The arguments in plaintiffs' brief ignore these rather specific criteria. They conclude that the statute is extremely vague and can lead to broad and unfettered discretion on the part of law enforcement officials. Suffice it to say we are unpersuaded as to either an overbreadth or vagueness defect.

II 42 U.S.C. § 1983 CLAIMS

Plaintiffs asserted damage claims against a number of individual and entity defendants for deprivation of civil rights under 42 U.S.C. § 1983 as a result of being involuntarily held in custody pursuant to RCW 70.96 A. 120. The civil rights claims against the various individual defendants are not before us on this appeal and we express no opinion thereon.[2] We are only concerned here with the § 1983 *309 claims against Harborview Medical Center, King County, King County Health Department, King County Sheriff, and King County Detoxification Center. As to these claims, the trial court's summary judgments in favor of defendants were proper and we affirm.

A. Harborview

42 U.S.C. § 1983 of the Civil Rights Act of 1871 provides in relevant part:

Every person who, under color of any statute, ordinance, regulation, custom, or usage, of any State or Territory ... subjects, or causes to be subjected, any citizen of the United States or other person within the jurisdiction thereof to the deprivation of any rights, privileges, or immunities secured by the Constitution and laws, shall be liable to the party injured in an action at law, suit in equity, or other proper proceeding for redress.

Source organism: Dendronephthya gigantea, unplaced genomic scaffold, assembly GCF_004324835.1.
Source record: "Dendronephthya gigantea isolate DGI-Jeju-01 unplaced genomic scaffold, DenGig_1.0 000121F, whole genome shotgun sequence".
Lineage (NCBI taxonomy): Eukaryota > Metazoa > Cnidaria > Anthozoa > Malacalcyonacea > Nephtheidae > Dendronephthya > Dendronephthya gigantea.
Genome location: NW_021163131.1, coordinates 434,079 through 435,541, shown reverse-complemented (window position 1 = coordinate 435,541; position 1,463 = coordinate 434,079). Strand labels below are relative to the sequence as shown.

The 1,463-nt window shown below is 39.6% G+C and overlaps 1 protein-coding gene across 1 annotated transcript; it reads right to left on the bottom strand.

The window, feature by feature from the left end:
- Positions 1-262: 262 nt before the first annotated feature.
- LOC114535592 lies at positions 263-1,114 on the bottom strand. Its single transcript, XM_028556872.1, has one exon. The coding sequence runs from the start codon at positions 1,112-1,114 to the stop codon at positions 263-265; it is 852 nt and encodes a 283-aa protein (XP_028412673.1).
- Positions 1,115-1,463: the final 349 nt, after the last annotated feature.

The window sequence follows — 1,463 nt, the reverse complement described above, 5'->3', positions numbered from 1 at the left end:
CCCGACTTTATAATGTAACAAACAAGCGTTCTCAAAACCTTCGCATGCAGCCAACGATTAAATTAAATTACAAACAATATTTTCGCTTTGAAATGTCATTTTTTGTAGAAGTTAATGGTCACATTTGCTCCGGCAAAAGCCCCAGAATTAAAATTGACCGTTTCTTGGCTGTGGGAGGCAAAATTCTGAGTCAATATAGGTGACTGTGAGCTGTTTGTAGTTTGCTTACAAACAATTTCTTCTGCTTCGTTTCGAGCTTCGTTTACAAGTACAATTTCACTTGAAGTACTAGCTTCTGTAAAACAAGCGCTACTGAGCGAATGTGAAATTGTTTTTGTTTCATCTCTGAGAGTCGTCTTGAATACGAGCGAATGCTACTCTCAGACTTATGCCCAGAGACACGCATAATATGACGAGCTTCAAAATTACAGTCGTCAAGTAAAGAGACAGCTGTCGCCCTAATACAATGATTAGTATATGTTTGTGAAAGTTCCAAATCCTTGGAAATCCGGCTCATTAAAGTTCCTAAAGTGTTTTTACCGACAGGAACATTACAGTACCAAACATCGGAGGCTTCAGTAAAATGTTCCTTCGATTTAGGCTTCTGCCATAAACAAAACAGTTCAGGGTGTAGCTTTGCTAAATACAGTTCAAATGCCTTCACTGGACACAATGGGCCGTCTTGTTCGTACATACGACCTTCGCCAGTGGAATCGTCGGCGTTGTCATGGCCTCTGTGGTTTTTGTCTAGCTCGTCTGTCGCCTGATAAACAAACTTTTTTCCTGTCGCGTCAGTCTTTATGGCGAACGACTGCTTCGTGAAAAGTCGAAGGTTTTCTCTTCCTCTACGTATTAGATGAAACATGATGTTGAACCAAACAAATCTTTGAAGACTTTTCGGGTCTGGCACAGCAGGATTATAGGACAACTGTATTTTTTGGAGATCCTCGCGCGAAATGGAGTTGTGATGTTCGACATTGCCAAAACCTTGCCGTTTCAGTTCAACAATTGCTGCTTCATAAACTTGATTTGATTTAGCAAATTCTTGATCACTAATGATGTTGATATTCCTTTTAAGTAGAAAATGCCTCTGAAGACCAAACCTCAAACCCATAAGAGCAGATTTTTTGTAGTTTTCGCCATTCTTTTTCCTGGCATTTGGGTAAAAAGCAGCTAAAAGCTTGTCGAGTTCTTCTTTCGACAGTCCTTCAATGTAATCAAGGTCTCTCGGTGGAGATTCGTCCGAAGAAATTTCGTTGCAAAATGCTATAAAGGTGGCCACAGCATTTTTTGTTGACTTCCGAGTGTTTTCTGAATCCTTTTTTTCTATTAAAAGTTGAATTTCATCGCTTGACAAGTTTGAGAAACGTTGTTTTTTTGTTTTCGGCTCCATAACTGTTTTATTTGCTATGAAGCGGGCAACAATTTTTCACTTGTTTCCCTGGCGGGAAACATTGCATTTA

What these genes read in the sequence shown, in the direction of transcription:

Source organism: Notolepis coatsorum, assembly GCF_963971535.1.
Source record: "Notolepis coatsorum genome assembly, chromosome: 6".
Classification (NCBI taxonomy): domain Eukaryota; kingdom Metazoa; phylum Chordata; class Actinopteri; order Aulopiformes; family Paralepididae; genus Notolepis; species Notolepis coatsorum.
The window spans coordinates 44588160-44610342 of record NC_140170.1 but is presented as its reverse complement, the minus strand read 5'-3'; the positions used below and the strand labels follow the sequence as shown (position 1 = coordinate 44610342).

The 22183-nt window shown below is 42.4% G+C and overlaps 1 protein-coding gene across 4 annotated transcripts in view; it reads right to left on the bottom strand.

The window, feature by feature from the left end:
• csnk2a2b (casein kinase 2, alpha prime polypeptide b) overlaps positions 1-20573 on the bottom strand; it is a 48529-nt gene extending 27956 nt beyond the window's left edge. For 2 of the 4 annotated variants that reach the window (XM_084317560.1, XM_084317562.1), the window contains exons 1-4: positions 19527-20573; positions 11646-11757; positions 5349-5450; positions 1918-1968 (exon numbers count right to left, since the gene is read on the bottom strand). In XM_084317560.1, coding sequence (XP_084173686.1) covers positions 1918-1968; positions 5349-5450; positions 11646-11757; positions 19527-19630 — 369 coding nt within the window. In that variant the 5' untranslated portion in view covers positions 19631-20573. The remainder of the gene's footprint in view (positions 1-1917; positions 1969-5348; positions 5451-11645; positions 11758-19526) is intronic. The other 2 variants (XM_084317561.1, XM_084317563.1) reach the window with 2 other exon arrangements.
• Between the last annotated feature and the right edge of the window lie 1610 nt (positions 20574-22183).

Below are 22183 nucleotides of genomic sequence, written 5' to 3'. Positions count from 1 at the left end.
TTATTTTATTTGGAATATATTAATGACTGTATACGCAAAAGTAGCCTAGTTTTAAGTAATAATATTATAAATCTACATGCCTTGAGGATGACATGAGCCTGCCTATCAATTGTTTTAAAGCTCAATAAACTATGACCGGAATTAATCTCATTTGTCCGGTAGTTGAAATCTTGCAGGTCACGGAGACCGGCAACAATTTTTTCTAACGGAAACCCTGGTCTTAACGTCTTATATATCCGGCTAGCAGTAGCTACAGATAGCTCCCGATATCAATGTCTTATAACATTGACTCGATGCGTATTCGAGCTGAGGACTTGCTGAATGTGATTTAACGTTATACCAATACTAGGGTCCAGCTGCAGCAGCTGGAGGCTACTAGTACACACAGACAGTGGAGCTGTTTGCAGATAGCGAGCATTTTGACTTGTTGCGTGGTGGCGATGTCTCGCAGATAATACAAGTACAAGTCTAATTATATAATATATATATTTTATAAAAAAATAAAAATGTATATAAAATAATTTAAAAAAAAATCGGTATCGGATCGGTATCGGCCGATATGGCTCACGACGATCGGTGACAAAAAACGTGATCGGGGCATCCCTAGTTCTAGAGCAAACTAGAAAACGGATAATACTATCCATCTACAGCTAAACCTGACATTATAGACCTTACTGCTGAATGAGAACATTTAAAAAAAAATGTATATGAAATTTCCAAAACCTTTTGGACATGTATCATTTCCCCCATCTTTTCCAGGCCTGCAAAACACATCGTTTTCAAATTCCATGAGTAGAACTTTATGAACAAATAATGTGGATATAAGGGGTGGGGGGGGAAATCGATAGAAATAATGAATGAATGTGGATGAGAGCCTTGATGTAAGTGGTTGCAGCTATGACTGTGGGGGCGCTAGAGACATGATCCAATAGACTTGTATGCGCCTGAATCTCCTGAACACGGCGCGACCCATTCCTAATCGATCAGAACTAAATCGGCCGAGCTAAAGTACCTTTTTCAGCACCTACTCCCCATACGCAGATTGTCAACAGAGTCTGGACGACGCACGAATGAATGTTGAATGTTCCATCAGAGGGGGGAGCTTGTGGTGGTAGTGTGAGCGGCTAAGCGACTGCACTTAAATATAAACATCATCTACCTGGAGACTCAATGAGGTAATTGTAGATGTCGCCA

(Italics ours.) The trial court's dismissal of the § 1983 claims against Harborview was premised on its conclusion that Harborview is not a "person" subject to liability under 42 U.S.C. § 1983.

[6] The trial court's conclusion is in accord with this court's decision in Edgar v. State, 92 Wn.2d 217, 222, 595 P.2d 534 (1979), cert. denied, 444 U.S. 1077 (1980), wherein we held "the State is not suable under section 1983 for acts of its agents subjecting the plaintiff to deprivation of his civil rights". See Quern v. Jordan, 440 U.S. 332, 59 L. Ed. 2d 358, 99 S. Ct. 1139 (1979) (states are immune from § 1983 damage suits in federal court under the Eleventh Amendment). Our holding in Edgar necessarily embraces § 1983 suits against state agencies or instrumentalities, for such suits are, in effect, suits against the State regardless of whether it is named a party to the action. See Rains v. State, 100 Wn.2d 660, 664, 674 P.2d 165 (1983) (suit against members of Public Disclosure Commission is in effect suit against the State). See also Edelman v. Jordan, 415 U.S. 651, 39 L. Ed. 2d 662, 94 S. Ct. 1347 (1974). Cf. Centralia College Educ. Ass'n v. Board of Trustees, 82 Wn.2d 128, 129, 508 P.2d 1357 (1973).